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Journal of Hypertension:
Original article

The smoothness index: A new, reproducible and clinically relevant measure of the homogeneity of the blood pressure reduction with treatment for hypertension

Parati, Gianfranco1,2,5; Omboni, Stefano1; Rizzoni, Damiano4; Agabiti-Rosei, Enrico4; Manciaa, Giuseppe2,3

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Abstract

Objective: To introduce a new method, the smoothness index, for assessing the homogeneity of 24 h blood pressure reduction by antihypertensive treatment and to compare it with the trough: peak ratio; and to assess the ability of both indices to predict a reduction in the left ventricular mass index induced by treatment.

Patients and methods: In 174 patients with essential hypertension and left ventricular hypertrophy, enrolled in the Study on Ambulatory Monitoring of Pressure and Lisinopril Evaluation (SAMPLE), aged 20–65 years, we measured clinic blood pressure, 24 h ambulatory blood pressure and the left ventricular mass index (echocardiography) before and after treatment with lisinopril at 20 mg with the addition of 12.5 or 25 mg hydrochlorothiazide as needed to reach a sufficient blood pressure reduction. The following parameters were computed for systolic and diastolic ambulatory blood pressure: (1) hourly and 24 h blood pressure averages (± SD) at baseline and after 3 and 12 months of treatment; (2) hourly blood pressure changes from baseline after 3 and 12 months of treatment, and their average (± SD) over 24 h; (3) the trough: peak ratio after 3 and 12 months of treatment; and (4) the smoothness index after 3 and 12 months of treatment. Similar calculations were also performed at the end of a final study month during which active treatment was withdrawn and placebo was substituted (n = 164).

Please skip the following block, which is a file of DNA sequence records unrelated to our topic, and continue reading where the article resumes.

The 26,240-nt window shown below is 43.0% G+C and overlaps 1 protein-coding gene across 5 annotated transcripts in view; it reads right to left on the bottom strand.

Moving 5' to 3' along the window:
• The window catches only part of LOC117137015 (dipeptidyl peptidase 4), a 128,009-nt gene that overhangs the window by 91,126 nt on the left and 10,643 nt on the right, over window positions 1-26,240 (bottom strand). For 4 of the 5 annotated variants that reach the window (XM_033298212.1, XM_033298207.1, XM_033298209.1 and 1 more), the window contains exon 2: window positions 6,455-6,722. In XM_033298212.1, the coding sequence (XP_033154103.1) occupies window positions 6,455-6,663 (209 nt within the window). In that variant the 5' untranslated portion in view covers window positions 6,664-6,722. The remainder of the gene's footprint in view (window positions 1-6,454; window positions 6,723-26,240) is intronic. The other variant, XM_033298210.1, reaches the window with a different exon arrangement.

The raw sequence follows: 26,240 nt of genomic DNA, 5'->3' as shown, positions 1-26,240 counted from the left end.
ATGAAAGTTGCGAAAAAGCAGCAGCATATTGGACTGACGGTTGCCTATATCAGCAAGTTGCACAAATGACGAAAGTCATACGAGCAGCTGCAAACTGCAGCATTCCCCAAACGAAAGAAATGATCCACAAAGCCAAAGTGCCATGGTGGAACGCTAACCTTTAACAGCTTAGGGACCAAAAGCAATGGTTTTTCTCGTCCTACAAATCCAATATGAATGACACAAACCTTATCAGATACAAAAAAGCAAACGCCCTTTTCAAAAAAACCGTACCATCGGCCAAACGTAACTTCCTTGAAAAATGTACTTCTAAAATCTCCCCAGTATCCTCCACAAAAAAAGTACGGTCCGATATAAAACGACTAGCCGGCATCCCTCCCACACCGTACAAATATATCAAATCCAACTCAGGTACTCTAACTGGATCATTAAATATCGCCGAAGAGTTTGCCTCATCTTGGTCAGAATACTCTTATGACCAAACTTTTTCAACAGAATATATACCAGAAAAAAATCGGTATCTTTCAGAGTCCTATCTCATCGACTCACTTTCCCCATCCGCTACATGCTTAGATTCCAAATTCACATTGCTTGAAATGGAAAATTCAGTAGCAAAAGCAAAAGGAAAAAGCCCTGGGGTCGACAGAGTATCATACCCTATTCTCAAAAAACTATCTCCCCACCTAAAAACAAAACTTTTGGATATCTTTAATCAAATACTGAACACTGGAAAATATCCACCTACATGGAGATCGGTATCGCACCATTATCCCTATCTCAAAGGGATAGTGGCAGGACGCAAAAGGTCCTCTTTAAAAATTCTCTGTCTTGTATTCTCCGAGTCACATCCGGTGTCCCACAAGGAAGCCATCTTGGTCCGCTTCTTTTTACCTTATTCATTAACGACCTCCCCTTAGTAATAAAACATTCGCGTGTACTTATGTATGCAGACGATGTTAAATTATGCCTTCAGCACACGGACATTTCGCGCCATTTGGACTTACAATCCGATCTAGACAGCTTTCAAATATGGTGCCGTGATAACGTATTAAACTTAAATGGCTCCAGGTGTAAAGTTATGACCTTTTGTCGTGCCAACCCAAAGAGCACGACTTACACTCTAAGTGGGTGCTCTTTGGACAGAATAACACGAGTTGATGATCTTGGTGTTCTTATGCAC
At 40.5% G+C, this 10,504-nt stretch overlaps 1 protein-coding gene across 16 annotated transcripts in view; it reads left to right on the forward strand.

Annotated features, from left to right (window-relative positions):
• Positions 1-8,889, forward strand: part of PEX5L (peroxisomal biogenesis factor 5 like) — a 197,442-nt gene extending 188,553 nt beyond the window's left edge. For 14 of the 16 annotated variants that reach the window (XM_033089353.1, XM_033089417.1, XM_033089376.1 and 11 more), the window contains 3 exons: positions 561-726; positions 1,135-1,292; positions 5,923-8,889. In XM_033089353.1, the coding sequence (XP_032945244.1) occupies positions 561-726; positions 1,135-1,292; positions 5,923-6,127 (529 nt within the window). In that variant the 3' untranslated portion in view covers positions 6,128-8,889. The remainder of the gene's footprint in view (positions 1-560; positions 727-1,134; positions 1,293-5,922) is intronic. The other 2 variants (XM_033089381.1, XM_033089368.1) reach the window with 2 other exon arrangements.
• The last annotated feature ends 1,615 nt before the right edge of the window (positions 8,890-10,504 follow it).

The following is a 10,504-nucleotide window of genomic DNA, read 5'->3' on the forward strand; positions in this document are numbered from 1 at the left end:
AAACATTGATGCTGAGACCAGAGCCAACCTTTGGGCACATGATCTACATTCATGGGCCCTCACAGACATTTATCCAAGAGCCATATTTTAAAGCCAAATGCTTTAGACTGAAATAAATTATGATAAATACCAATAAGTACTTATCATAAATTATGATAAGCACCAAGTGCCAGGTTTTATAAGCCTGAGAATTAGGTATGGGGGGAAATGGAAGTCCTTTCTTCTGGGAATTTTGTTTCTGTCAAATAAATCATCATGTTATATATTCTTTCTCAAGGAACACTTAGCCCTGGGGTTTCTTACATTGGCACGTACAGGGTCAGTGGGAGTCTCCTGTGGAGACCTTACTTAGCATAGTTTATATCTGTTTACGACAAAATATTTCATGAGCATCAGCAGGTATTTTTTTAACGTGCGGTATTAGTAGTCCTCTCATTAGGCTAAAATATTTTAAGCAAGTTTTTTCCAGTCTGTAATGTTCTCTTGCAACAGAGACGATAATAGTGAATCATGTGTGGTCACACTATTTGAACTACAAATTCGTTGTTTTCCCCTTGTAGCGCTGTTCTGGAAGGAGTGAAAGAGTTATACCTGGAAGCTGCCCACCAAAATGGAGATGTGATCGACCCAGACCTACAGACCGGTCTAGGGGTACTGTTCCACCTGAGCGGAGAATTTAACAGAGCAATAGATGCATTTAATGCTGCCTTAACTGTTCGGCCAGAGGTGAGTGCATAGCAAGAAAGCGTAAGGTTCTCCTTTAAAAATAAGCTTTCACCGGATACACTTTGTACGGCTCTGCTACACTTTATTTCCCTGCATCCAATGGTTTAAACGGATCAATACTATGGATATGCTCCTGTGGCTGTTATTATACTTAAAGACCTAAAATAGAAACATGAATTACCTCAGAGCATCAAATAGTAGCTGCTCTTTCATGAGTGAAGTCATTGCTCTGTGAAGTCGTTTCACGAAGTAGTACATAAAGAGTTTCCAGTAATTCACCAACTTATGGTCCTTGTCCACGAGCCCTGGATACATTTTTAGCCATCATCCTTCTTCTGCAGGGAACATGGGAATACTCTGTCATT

Results: The smoothness index for systolic and diastolic ambulatory blood pressure computed after 3 months of treatment was more closely related to its corresponding values after 12 months of treatment than the trough: peak ratio values computed after the same time periods were (r = 0.68 versus 0.38 for systolic and 0.68 versus 0.42 for diastolic blood pressure, respectively). The smoothness index showed an inverse correlation with the 24 h standard deviation of systolic and diastolic blood pressure (r = −0.25 and −0.16, P < 0.01 and < 0.05, respectively, for 12 months of treatment), while the trough: peak ratio did not (r = −0.01 to −0.12, NS). A treatment-induced reduction in the left ventricular mass index was related to the smoothness index for systolic and diastolic blood pressure (r = −0.35 and −0.32, P < 0.001 with 12 months of treatment), but not to the corresponding trough: peak ratios.

Conclusions: The smoothness index identifies the occurrence of a balanced 24 h blood pressure reduction with treatment and correlates with the favourable effects of treatment on left ventricular hypertrophy better than the commonly used trough: peak ratio.

© 1998 Lippincott Williams & Wilkins, Inc.

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